Keeping the Kids Entertained Whilst Travelling

If you’ve ever been crammed into a small space with an unruly child, then you’ll know that it’s a truly dreadful experience. Whether it’s a car with a broken air conditioner, travelling a long distance, or a caravan during a rainy summer’s day, it’s essential that children are provided with some sort of mental stimulation.

In this article, we’ll examine what distractions you might grant your children. While the primary purpose of these distractions is to keep your children quiet and out of trouble, there’s also an inherent good in keeping their minds occupied and stimulated. Let’s begin, shall we?

I spy

For obvious reasons, among the best games to play in closed space are those which require no other materials than the ones that nature has provided you all with: namely your brains, your eyes, and your voices. I spy is perhaps the most popular such example. It’s a game whose rules are familiar to almost everyone: players note objects in their field of vision, reveal the first letters of those objects, and invite other players to guess that the object in question is. Of course, these objects must be concrete and easily-identifiable. Children are not going to be able to guess that ‘Q’ is for the Qashqai which just passed you in the overtaking lane.

Who am I?

This is a game which will tax your powers of deductive reasoning. Players think of people, and invite their opponents to guess who that person might be. Players are allowed to ask questions in order to narrow the field down before making their final guess. This game will allow children to practice lateral thinking – and for that reason alone it must surely be encouraged!

Most of the time, this game involves the use of post-it notes, which are placed on the foreheads of everyone playing – but for the purposes of ease of use while in a moving vehicle, this component of the game can be dispensed with.


If you’ve got a monopoly set lying around, and a deck of playing cards, then you’ve all the ingredients necessary for a game of poker. Alternatively, you might use a stack of pennies and two-pence pieces. The rules of poker are classic and universal – and yet there are many adults who’ve yet to learn them. A family break is a perfect opportunity to put that right.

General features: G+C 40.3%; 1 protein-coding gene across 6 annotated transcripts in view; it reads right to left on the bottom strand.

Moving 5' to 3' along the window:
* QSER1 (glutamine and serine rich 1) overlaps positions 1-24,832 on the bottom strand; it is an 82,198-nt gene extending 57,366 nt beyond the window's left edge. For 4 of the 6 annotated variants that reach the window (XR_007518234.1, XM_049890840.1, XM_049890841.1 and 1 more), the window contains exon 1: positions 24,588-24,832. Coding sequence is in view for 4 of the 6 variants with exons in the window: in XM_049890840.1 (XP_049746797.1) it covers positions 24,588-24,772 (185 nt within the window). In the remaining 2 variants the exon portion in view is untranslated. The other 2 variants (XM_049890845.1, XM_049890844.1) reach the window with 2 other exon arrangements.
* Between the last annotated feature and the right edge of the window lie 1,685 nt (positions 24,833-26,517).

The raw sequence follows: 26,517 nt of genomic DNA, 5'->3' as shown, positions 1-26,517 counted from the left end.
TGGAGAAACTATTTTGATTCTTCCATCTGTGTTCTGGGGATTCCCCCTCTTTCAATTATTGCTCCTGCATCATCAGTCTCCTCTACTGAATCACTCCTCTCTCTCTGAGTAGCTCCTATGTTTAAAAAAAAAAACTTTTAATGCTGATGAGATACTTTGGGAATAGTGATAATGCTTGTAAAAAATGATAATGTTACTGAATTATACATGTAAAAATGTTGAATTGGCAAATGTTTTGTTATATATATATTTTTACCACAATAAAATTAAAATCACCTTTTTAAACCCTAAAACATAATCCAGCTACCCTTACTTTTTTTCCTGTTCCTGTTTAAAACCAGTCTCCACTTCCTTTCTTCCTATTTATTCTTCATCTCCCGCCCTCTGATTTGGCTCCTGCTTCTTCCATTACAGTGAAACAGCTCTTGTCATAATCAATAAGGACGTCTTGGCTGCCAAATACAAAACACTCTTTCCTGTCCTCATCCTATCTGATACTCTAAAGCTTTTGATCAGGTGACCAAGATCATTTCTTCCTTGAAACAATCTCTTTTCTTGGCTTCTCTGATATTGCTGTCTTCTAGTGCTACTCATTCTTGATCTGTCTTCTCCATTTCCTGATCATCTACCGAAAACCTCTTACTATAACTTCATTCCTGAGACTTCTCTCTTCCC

The traditional name for this game is substantially ruder than the one given here, but the principle remains the same – whoever can lie most effectively, and detect their opponent’s lies, will be victorious. Players take it in turns to place matching groups of cards face-down on a pile in the centre, declaring the number and amount of cards each time.

Each card placed down must be either one lower or higher than the last one – except, of course, the players are able to lie. At any point, any player might call out the word ‘liar’ – and at this announcement, the last cards to be put down are revealed, and either the liar or the false-accuser must pick up the whole pile. The player to get rid of their entire pile first is the winner.


Monopoly is a classic board game in every sense. Over the years, hundreds of different variants on the formula have been issued – but the principle remains the same: travel the board, accumulate property, and fleece your opponents. Whoever is the last person standing is the winner.

This game is often derided as being too slow-paced and too long, but the truth is that a game of real monopoly, where the actual rules included in the game are followed, can be far quicker (and more fun, too).


Of course, if your children are hungry, then it’s unlikely that they’ll take much pleasure in another round of ‘I Spy’ – they’ll want to be fed. That’s why it’s essential to keep a steady supply of snacks on hand to fill the gap.

For this purpose, adults need a foodstuff that’s convenient, palatable and filling. After all, if a child is really hungry, than a packet of Quavers is not going to fill the gap – but then neither is a bagful of something less tasty, like raw almonds. You might wish to prepare something ahead of time – particularly if you know that your child likes a certain sort of food.

Food can also play a role in keeping children under control – acting as a proverbial carrot employed to encourage good behaviour (even if it isn’t a literal carrot). If you’ve got two unruly children in the back of your car, then explaining that whoever can remain silent for the longest gets a Mars bar might prove an effective tactic.

Drink is also worthy of mention. You’ll want to ensure that your children are comfortable and have adequate hydration – but if you’re in a car, then you’ll want to keep visits to the toilet to an absolute minimum. The last thing you want is for a foul-smelling accident to occur.

What foods should I avoid?

There are some substances which should generally be avoided when you’re crammed into a car. The most notable of these is caffeine, which is found in some fizzy drinks. Excessive quantities of caffeine will turn even the most mild-mannered child into a boisterous menace – since their smaller bodies are unable to metabolise the stuff quickly enough.

A similar warning can be attached to sugar, which is found in copious quantities in both soft drinks and fruit juices. While there’s no need to force your children to lead a monk-like existence during your travels, there’s also no sense in giving them treats that will make them hyperactive and troublesome. Of course, all children are different from one another, and will react in slightly different ways to different foods and drinks. Generally speaking, it’s best to err on the side of caution – the cramped confines of a moving vehicle is not the best place to road-test new and exotic treats.


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